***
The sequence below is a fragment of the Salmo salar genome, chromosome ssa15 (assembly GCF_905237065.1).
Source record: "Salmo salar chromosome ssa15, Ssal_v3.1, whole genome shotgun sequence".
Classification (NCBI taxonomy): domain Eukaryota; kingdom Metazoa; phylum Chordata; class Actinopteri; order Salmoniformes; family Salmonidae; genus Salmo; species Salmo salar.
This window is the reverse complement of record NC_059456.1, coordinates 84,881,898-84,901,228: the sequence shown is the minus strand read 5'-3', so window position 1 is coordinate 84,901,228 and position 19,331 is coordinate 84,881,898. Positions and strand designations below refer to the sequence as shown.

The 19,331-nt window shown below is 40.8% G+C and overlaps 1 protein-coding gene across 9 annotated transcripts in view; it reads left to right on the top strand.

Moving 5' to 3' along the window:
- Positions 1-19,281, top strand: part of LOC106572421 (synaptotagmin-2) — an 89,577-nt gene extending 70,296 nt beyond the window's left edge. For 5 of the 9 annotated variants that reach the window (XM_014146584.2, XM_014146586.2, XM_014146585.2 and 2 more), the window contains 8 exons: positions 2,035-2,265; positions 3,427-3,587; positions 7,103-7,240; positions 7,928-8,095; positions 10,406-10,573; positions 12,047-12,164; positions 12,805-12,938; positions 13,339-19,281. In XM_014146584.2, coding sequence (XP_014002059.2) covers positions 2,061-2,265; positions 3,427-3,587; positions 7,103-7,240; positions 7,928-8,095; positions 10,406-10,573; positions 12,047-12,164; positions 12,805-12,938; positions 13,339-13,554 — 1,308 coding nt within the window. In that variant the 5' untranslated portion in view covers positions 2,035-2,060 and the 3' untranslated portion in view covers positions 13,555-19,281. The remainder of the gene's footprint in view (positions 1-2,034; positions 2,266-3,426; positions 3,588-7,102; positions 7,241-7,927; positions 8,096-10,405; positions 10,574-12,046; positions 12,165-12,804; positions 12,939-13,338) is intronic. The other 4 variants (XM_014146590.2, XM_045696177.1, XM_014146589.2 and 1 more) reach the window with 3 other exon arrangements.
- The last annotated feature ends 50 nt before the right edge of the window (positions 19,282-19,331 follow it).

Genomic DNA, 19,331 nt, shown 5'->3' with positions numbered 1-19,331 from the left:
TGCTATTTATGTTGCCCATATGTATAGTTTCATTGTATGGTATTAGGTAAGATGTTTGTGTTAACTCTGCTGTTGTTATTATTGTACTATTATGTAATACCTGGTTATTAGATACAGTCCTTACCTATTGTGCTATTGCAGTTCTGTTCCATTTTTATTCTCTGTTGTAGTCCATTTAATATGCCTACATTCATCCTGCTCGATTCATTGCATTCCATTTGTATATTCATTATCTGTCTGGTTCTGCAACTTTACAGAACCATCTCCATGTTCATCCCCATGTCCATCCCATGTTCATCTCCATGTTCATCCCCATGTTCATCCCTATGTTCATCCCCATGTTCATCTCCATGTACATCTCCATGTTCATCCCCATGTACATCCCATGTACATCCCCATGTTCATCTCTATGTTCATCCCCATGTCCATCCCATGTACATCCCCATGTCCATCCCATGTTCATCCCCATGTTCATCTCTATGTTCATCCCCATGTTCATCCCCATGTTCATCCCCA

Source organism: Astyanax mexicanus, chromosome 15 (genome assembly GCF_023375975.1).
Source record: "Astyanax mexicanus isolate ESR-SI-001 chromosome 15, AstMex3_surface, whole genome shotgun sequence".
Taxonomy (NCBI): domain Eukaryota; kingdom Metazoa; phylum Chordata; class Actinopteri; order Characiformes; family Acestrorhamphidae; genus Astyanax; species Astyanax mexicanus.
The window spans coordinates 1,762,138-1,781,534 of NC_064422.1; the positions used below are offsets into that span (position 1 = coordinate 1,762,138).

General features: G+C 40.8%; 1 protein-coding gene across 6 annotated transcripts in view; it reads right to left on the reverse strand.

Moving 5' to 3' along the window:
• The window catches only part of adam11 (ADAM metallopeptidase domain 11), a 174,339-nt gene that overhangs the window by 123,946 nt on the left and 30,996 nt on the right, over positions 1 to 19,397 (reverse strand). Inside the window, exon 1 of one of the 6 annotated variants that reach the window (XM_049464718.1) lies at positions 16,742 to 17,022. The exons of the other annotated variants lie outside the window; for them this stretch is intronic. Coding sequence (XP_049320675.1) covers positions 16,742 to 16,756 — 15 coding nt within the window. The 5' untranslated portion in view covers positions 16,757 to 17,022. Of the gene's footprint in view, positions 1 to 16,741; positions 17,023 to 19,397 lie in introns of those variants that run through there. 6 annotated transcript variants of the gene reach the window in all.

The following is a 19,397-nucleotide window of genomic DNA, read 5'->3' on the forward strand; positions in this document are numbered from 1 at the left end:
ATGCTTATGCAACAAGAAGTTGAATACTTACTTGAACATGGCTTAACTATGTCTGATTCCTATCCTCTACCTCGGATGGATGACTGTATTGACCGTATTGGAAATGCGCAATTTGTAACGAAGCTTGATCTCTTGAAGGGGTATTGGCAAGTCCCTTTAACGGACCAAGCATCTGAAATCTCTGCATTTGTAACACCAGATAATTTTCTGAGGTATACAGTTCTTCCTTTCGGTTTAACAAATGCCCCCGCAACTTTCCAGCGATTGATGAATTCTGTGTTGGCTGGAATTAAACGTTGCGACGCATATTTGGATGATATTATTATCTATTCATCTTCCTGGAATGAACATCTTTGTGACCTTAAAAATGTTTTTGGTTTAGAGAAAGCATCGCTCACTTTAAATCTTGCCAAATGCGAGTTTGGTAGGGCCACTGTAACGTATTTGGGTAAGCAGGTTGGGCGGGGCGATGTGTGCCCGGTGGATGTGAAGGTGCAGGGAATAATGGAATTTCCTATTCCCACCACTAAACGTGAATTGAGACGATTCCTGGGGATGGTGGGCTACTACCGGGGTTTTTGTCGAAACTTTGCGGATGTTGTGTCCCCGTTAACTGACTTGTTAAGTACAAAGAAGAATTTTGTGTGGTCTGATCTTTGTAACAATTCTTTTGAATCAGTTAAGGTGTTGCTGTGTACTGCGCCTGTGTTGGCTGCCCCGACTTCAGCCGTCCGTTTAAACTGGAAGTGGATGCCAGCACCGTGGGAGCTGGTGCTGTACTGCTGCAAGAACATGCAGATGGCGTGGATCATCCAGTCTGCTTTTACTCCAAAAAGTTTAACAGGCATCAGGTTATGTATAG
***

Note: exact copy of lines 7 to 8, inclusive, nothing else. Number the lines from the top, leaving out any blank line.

- Positions 1-19,281, top strand: part of LOC106572421 (synaptotagmin-2) — an 89,577-nt gene extending 70,296 nt beyond the window's left edge. For 5 of the 9 annotated variants that reach the window (XM_014146584.2, XM_014146586.2, XM_014146585.2 and 2 more), the window contains 8 exons: positions 2,035-2,265; positions 3,427-3,587; positions 7,103-7,240; positions 7,928-8,095; positions 10,406-10,573; positions 12,047-12,164; positions 12,805-12,938; positions 13,339-19,281. In XM_014146584.2, coding sequence (XP_014002059.2) covers positions 2,061-2,265; positions 3,427-3,587; positions 7,103-7,240; positions 7,928-8,095; positions 10,406-10,573; positions 12,047-12,164; positions 12,805-12,938; positions 13,339-13,554 — 1,308 coding nt within the window. In that variant the 5' untranslated portion in view covers positions 2,035-2,060 and the 3' untranslated portion in view covers positions 13,555-19,281. The remainder of the gene's footprint in view (positions 1-2,034; positions 2,266-3,426; positions 3,588-7,102; positions 7,241-7,927; positions 8,096-10,405; positions 10,574-12,046; positions 12,165-12,804; positions 12,939-13,338) is intronic. The other 4 variants (XM_014146590.2, XM_045696177.1, XM_014146589.2 and 1 more) reach the window with 3 other exon arrangements.
- The last annotated feature ends 50 nt before the right edge of the window (positions 19,282-19,331 follow it).